Guinea-style Drum Workshop
During his drum workshops, Mohamed Diaby introduces students to the the technique for playing djembe. He describes proper hand positioning and explains how to create the three pitches the drum can make. Then he teaches students a rhythm from Guinea. He explains why the rhythm is played, which ethnic group created it, and which region it came from in Guinea.
Students learn 2 different djembe accompaniments for each rhythm they play. If any one of his students is advanced in their sense of timing, he also teaches them to play unique parts on the dununba, sangban, or kenkeni. These parts are more challenging since a single student plays them while the rest of the group plays something else.
Together with multiple accompaniments on djembe; dununba, sangban, and kenkeni create polyrhythms - a characteristic of African music that inspires and supports all kinds of movement and dance. Experiencing and creating polyrhythms is key to a student's understanding of Guinean and African music, alike.
Mohamed also teaches students to understand and respond to "the break". The break is a musical phrase used as a signal by the lead drummer. It must be placed at the exact, right point in the music to cue musicians and dancers. It tells them when to start, stop, or change what they are doing. It allows the lead drummer to communicate with the other percussionists, as well as the dancers, in the midst of the high-volume music they are making.
In Mohamed's workshops, students learn to play together as a group. Half the group plays the 1st djembe accompaniment and the other half plays the second, simultaneously, while Mohamed improvises a third rhythm on top of the two accompaniments. Students practice trading parts when Mohamed gives the break. Students maintain their own parts while taking in the seemingly conflicting sounds created by other drummers in the group.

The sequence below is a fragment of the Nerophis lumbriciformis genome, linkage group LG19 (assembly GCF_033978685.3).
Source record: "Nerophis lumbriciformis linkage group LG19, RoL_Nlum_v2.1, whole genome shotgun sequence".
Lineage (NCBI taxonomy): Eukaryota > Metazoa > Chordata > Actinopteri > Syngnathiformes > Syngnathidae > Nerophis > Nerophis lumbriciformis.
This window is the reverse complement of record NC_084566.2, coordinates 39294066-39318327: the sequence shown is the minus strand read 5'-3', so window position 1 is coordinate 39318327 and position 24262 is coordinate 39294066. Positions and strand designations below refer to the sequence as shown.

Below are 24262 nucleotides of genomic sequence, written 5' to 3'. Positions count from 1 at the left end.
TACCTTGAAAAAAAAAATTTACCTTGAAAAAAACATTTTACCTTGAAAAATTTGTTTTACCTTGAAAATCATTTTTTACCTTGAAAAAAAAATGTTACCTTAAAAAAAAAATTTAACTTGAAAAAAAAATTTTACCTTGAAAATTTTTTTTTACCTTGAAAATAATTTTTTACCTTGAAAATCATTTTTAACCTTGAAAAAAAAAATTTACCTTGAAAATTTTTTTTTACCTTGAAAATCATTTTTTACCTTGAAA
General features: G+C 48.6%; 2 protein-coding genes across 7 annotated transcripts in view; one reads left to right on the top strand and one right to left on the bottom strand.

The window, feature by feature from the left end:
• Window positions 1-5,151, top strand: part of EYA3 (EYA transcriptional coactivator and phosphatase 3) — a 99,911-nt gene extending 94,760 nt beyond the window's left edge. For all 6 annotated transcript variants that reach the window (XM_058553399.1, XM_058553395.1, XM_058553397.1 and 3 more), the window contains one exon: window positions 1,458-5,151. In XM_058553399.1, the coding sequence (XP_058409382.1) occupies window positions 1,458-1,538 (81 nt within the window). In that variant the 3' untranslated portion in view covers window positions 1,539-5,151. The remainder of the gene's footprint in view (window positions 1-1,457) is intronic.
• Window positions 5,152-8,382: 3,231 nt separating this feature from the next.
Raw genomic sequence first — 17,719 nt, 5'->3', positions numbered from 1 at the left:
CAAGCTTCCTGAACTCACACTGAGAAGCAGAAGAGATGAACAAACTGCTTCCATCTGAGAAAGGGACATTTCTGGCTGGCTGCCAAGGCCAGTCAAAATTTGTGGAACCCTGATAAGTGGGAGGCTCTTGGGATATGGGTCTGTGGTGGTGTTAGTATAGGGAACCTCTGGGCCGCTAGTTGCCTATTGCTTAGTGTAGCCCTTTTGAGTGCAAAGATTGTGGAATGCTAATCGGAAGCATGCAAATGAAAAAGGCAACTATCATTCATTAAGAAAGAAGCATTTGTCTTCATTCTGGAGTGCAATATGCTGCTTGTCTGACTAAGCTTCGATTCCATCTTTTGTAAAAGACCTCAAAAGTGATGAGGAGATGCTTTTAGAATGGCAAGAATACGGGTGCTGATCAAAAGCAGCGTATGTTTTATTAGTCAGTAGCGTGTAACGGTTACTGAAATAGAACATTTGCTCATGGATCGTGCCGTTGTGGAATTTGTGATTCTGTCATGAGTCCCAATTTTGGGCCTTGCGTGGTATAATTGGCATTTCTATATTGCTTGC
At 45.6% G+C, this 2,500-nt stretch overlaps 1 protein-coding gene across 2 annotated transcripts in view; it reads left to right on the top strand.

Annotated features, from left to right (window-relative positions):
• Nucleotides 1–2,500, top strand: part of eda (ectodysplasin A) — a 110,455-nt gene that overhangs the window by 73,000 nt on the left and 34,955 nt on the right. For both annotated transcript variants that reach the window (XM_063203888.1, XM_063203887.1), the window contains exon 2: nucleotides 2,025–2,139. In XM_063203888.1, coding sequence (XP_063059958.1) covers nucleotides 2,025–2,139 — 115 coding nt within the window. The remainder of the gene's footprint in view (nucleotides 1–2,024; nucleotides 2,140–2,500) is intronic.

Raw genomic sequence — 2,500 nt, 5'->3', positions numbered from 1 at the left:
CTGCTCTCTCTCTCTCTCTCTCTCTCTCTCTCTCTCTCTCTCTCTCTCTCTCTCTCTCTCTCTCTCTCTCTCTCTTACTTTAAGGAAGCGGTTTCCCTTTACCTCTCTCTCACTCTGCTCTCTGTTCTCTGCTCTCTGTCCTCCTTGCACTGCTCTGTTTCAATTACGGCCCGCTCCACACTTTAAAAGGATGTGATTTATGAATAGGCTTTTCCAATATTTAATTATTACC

During workshops, Mohamed wears an anklet full of bells. As he taps his foot while playing his drum, this anklet gives voice to the beat - a concept that is usually felt rather than heard. Mohamed always demonstrates each accompaniment's positioning relative to the beat, and little by little students begin to understand.
However out-of-sync their parts may seem, the beat unites every part of a polyrhythmic song. This core concept may be hard to grasp at first, but, through repetition, students begin to understand the unifying presence of the beat and appreciate the genius of this concept as it is woven into Guinean polyrhythms.
Mohamed starts with the very basics and does not assume prior experience in music or drumming. Given an advanced group of students, though, he will raise the bar to keep everyone involved and challenged by this rich art form.
Grade Level: 6 - 12, Adult, Family, Teacher
Audience Limit: 30